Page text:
A Wiltshire Wander in blazing sunshine brought a group of magnificent vehicles to the Museum forecourt today.
Thank you for your visit – safe journey onwards.
When you walk along Silver Street from Barclays Bank to the Poultry Cross, if you look carefully, you will see that the pavement has been widened. This happened over 50 years ago as evidenced by this photograph. I doubt if it is an easy task without photographs such as this to determine when this pedestrian enhancement occurred. The buildings in this 1965 scene look much the same now as they did then but they almost all had different tenants.
It is thanks to the amazing foresight and gymnastic abilities of the photographer, Austin Underwood, that we have this photograph. Somehow he must have managed to gain access to the upper stories of the Barclay bank building to take this photograph. Maybe someone could manage a repeat and obtain a “now” photograph from the same vantage point and check my following comments. The first shop, visible on the left, is Hepworth’s the tailors where I bought my first suit, paid for by working nights at Welworthy’s piston ring factory in Harnham. The premises is now (2017) occupied by the coffee shop, Nero.
Robinson Rentals, now also Cafe Nero, is next door . In 1965 many families rented their TV. Now we rent our mobile phones but choose a different word than ‘rent’. One can make out Bollom the dry cleaners. Then there is FHW (Freeman Hardy and Willis) the shoe people who moved round the corner to Minster Steet, and have now left Salisbury all together. ‘Toni and Guy’ are now here. On the other side of Silver Street, one can see that Marks and Spencers occupied the building that Boots the Chemist now (2017) have. Woolworth’s had a large foodmarket on this side as well as their premises in High Street. Robert Stokes remains in name only along New Canal, the other side of their premises here in Silver Street. Lipton, the self service grocers, eventually moved into Butcher’s Row before disappearing into the annals of history. Now the premises is occupied by Santander. Timothy Whites (Chemist) can be made out, squeezed between M&S and Robert Stokes. They were taken over by Boots shortly after this photograph was taken. Curry’s sign can be seen down Butcher’s Row. They moved out of town a few years ago to the Southampton Road with many other retailers.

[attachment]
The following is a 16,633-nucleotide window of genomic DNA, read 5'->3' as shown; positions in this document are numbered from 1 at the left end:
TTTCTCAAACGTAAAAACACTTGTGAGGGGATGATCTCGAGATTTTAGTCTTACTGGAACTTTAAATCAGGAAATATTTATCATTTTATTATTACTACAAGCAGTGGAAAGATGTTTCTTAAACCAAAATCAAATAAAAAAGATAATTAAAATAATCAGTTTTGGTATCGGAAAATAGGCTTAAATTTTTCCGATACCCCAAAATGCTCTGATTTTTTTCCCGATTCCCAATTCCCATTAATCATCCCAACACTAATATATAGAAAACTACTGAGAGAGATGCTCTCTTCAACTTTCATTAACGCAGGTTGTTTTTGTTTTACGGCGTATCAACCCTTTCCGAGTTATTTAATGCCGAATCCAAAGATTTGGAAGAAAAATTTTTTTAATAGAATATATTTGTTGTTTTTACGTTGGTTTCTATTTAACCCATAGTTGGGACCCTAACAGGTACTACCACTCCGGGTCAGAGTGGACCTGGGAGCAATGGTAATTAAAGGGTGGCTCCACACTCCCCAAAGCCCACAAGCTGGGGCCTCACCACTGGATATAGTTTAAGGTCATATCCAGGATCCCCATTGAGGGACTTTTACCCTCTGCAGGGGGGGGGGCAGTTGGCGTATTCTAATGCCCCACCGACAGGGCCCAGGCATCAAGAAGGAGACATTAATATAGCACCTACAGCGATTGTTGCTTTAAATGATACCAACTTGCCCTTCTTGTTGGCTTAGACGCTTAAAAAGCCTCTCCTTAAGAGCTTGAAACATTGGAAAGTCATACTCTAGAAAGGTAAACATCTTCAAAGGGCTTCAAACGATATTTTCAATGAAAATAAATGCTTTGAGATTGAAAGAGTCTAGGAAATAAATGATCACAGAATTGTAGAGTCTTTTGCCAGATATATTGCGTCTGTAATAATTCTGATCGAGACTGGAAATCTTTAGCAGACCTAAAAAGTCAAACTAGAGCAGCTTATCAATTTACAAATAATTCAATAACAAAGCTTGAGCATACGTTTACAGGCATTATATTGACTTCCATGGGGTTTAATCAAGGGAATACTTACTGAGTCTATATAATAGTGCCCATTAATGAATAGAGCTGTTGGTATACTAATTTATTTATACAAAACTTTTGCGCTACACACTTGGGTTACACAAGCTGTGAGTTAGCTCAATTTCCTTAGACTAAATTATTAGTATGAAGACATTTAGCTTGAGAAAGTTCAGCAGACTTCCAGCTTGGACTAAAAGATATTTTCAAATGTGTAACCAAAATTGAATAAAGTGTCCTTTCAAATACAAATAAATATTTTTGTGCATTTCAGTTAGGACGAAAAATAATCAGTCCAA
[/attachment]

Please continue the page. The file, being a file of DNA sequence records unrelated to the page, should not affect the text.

Besides the architecture and the shops, there is much more of Salisbury’s social history in this image. For example, double decker buses used to have a driver and a conductor. Look carefully in this photograph to see the driver. Butcher’s row appears to be pedestrianised. One can just make out the “No Entry” sign but note the van parked pointing in the wrong direction. Over eight premises have their blinds stretched out over the pavement. How many shops now have a working blind?
One can observe lots of shopping bags but no shopping trolleys or mobility vehicles.
Only the men appear to be wearing the trousers back in 1965!
To my shame, this was my first visit to Avebury since 1983, when I attended a Royal Society of Chemistry Mid-Southern Counties Local Section Summer Excursion to Avebury, Silbury Hill, and the West Kennet Long Barrow. I attended the SALOG visit as part of a self-imposed mission to visit all the sites depicted in the current exhibition, ‘British Art: Ancient Landscapes’. To this end, following a week’s holiday in Seaton last week, I made a detour to visit the Cerne Abbas Giant (and the village of Cerne Abbas itself) on my way home. Then, following the SALOG visit to Avebury, being such a lovely day, and following lunch at the on-site café, I embarked on the two mile walk along a bridleway to visit West Kennet Long Barrow, taking in Silbury Hill en route. At West Kennet Long Barrow, I was entranced to watch a swallow feeding her brood of chicks which were on a ledge in one of the burial chambers.